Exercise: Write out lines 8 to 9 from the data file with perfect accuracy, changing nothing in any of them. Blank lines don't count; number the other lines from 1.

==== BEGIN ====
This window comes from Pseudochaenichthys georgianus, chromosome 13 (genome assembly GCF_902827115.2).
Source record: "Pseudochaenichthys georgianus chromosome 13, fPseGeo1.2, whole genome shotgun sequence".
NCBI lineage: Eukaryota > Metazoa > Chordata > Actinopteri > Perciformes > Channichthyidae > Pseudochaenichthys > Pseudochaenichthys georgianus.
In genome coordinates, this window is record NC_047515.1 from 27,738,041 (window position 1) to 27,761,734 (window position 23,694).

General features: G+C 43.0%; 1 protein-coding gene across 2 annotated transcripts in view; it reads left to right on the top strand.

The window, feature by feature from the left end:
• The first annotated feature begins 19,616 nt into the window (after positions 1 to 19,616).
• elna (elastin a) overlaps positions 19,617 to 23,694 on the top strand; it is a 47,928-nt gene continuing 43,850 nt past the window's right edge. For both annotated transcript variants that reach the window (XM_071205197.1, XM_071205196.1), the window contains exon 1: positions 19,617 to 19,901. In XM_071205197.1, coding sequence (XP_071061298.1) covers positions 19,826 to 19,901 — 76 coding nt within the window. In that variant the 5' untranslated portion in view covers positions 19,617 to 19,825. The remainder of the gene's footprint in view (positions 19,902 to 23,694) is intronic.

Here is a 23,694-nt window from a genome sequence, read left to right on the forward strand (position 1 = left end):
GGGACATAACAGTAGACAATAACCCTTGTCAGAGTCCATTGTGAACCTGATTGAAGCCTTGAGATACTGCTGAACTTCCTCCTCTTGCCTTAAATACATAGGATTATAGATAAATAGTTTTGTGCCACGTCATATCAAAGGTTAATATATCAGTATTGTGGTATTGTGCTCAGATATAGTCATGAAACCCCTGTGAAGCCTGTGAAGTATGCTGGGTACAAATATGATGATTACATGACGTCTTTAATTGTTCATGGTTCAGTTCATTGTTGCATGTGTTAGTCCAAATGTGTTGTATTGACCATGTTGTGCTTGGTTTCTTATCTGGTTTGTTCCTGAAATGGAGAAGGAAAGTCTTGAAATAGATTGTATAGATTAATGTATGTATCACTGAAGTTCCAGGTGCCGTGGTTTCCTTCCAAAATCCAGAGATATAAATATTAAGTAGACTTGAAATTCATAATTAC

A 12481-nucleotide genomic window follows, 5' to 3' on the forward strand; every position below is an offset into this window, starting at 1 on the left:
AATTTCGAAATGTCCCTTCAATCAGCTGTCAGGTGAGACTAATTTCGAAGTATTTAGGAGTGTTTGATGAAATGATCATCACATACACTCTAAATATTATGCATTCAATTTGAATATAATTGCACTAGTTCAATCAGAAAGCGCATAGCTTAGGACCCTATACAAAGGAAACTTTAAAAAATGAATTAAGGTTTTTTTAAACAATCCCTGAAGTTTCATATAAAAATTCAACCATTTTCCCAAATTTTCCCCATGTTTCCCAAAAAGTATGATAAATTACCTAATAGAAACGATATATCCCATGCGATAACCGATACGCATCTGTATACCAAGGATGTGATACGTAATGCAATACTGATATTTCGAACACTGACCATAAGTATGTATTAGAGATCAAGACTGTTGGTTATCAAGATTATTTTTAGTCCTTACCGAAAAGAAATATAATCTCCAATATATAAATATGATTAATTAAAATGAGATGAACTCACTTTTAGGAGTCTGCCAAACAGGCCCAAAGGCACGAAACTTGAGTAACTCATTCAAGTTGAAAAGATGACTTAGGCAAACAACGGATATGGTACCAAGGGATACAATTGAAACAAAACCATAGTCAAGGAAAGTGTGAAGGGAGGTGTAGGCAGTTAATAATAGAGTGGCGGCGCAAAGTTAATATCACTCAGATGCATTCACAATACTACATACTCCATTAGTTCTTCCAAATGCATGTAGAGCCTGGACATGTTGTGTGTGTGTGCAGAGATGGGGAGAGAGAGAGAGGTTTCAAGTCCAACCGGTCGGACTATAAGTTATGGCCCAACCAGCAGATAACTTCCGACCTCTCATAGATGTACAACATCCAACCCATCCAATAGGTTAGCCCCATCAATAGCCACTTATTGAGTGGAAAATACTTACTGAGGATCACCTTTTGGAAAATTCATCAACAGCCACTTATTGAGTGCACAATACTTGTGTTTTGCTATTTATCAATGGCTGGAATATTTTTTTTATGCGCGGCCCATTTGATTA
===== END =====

• elna (elastin a) overlaps positions 19,617 to 23,694 on the top strand; it is a 47,928-nt gene continuing 43,850 nt past the window's right edge. For both annotated transcript variants that reach the window (XM_071205197.1, XM_071205196.1), the window contains exon 1: positions 19,617 to 19,901. In XM_071205197.1, coding sequence (XP_071061298.1) covers positions 19,826 to 19,901 — 76 coding nt within the window. In that variant the 5' untranslated portion in view covers positions 19,617 to 19,825. The remainder of the gene's footprint in view (positions 19,902 to 23,694) is intronic.

Here is a 23,694-nt window from a genome sequence, read left to right on the forward strand (position 1 = left end):